Hi there...just about to start a new job on Monday as a QA Analyst / Tester for a company that builds and runs six big websites getting c. 60M hits a month, yet has no real defined methodology for making and testing changes to them.
They want me because I've had c. 3.5 years of experience as a business analyst / tester, am used to working with a very structured methodology, and they want someone who can come in with experience of testing and application development methodologies, and work with the team to implement a slick, well-defined methodology within the company, and over time, build the one man QA / Testing department into a team.
I felt really confident during the 3 interviews for this position, and was really happy when I got it, as it's a great company and a great opportunity for me to learn a lot more and take on more responsbility. Problem is, I'm now getting very nervous about starting on Monday - I'm basically the only QA Analyst they're going to have, and, rather than the week or so I figured I'd get to browse through documentation, etc. and figure out what's going on, I'm straight into an update meeting on Monday at 10am to review the progress of a project they have going on at the moment to rebuild one of their sites.
I've got the '50 Ways to Improve your Software Testing' book which everyone recommends, and I have to say that, whilst everything makes sense, and I've come across probably 75% of the stuff in there, I'm feeling a bit overwhelmed by all the information, and suffering a bit of a crisis of confidence - getting the "Did I oversell myself", "I'm not going to be able to do this" thoughts cropping up!
Anyone out there had similar feelings before starting a new job, and if so, how did it all pan out?
<font size="2" face="Verdana, Arial, Helvetica">Well with what you said I dont think you will face a lot of problems. I had a similar experience once. I was **** scared too! [img]images/icons/confused.gif[/img]
Originally posted by srpa:
They want me because I've had c. 3.5 years of experience as a business analyst / tester, am used to working with a very structured methodology,
But i guess as they say - "in the land of the blind - the one eyed man is king" [img]images/icons/smile.gif[/img] I think you should be able to get thru with some preparation. My advice:
- prepare well on whatever you know - their current methodologies in developing the application and how the process you would suggest will plug in.
- take it cool cause u have a good chance on impressing them cause you have the experience and they dont (might be a bad assumption - but if they would know they would have implemented a lot of stuff - which doesn't seem like it)
- when your going thru the docs try to relate to your experience and what u have read about.
- you could try some new stuff too which you have heard about (code checkers? testing tools? frameworks? )
- improvement on other stuff like the build process? parsers? something like HTMLTidy?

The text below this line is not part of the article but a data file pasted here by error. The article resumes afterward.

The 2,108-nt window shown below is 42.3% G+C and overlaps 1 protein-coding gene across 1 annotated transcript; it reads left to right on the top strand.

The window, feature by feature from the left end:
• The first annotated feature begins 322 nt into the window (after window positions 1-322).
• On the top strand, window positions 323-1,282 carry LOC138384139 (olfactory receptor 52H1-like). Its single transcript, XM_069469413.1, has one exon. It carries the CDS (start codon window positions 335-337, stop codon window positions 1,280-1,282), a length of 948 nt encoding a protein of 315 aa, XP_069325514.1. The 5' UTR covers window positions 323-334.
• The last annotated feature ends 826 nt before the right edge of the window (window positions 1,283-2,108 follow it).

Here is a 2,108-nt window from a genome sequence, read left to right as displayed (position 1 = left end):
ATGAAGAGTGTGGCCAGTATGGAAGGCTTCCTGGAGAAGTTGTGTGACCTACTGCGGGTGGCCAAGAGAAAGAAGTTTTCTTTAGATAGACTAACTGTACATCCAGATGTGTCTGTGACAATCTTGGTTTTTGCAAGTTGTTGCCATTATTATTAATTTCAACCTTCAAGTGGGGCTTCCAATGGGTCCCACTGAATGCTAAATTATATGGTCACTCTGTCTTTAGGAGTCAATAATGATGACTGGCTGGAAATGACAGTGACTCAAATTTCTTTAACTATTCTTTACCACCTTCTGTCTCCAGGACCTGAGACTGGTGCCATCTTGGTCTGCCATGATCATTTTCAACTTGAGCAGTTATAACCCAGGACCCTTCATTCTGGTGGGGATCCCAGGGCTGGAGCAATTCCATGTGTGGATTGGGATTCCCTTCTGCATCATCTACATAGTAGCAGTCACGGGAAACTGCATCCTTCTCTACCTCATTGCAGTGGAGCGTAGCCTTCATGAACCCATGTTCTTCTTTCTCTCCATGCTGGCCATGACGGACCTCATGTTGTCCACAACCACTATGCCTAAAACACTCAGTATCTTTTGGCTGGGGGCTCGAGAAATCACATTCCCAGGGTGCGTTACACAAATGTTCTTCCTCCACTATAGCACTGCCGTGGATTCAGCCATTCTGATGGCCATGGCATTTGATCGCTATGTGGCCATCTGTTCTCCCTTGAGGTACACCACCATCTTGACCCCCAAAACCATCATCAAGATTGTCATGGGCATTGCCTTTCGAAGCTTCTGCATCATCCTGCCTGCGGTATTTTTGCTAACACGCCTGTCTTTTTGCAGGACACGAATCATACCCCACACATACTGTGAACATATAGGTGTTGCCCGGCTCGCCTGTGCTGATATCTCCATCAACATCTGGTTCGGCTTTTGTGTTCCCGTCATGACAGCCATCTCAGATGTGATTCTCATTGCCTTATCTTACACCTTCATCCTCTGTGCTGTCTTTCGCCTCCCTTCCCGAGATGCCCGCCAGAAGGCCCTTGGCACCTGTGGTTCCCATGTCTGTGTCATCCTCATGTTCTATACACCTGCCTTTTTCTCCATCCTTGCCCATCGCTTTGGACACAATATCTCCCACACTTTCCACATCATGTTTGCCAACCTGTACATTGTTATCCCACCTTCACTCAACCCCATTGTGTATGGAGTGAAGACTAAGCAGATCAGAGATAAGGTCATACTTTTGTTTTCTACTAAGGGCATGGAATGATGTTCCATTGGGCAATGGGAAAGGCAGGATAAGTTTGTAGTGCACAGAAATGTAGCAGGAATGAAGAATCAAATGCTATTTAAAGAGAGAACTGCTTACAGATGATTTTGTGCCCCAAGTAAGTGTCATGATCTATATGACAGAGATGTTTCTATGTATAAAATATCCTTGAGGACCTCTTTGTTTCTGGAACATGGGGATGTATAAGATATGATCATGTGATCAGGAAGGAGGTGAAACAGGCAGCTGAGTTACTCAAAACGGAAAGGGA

- maybe migration to a better app/web server that you have used?
be careful on what you suggest though.
Best Of Luck! [img]images/icons/wink.gif[/img]
As a consultant, I've been in your situation many times. I've learned that most of the pressure you're feeling is put there by your own anxiety and desire to excel. No one will expect you to work miracles overnight. I accept every meeting invitation and take note of who handles what; those are people I can talk to later for more information. I just act as a sponge for a while; asking questions when it seems appropriate, and gathering as much information as I can, even if I don't understand everything at first. I've learned that before anything can be improved, or I can contribute anything meaningful, I need to assess the current situation and determine how best to start implementing some standard processes without upsetting current production schedules. I also like to get a feel for how much kickback I'm going to get from other organizations, particularly development, and decide how I can best meet those challenges.
In short, feeling a little overwhelmed at first is normal. But you'll be on a fact-finding mission for a while, and if you approach it that way, it should help your composure.
Ditto - to what Linda said - I started a new job 2 months ago as a Director of QA with a company that has 40+ in their QA dept. - they don't expect miracles right off the bat. Do as Linda says the first few months act like a sponge and absorb all the information you have, find out who the players are, find out what processes are in place - are they working, what can you do to improve them - I'm a huge beliver in piloting new initiatives/ideas before I try to shove it onto everyone plates. Pick something that you know you can get a good return on and something that'll give you a quick win.
As Linda says feeling overwhelmed is very normal, take your time and all will go well and use QAForums as a resource to bounce ideas off offolks and you'll do great!!
Best of luck!
Life should NOT be a trip to the grave with the intention of arriving safely in an cool and well preserved body, but rather to skid in, chocolate in one hand, beer in the other, body wrecked, totally worn out and screaming WOO HOO what a ride!
Linda is right
Unless you lied in the interview on any tool that you know very well, you don't see any wonders in new companies.Be careful on what you are talking in the meeting, notedown the names of all developers,database people,networking guys(if they are in meeting)so that you know whom you need to talk to when need arises.
You get enough time to read documentation and application on what you are going to test.
Nobody expect you to do wonders in overnight.
Thanks for all your help and words of encouragement - feeling a lot more confident about starting the job, and looking forward to getting stuck into a challenge. Will doubtless be a regular poster / contributor on this forum from now on!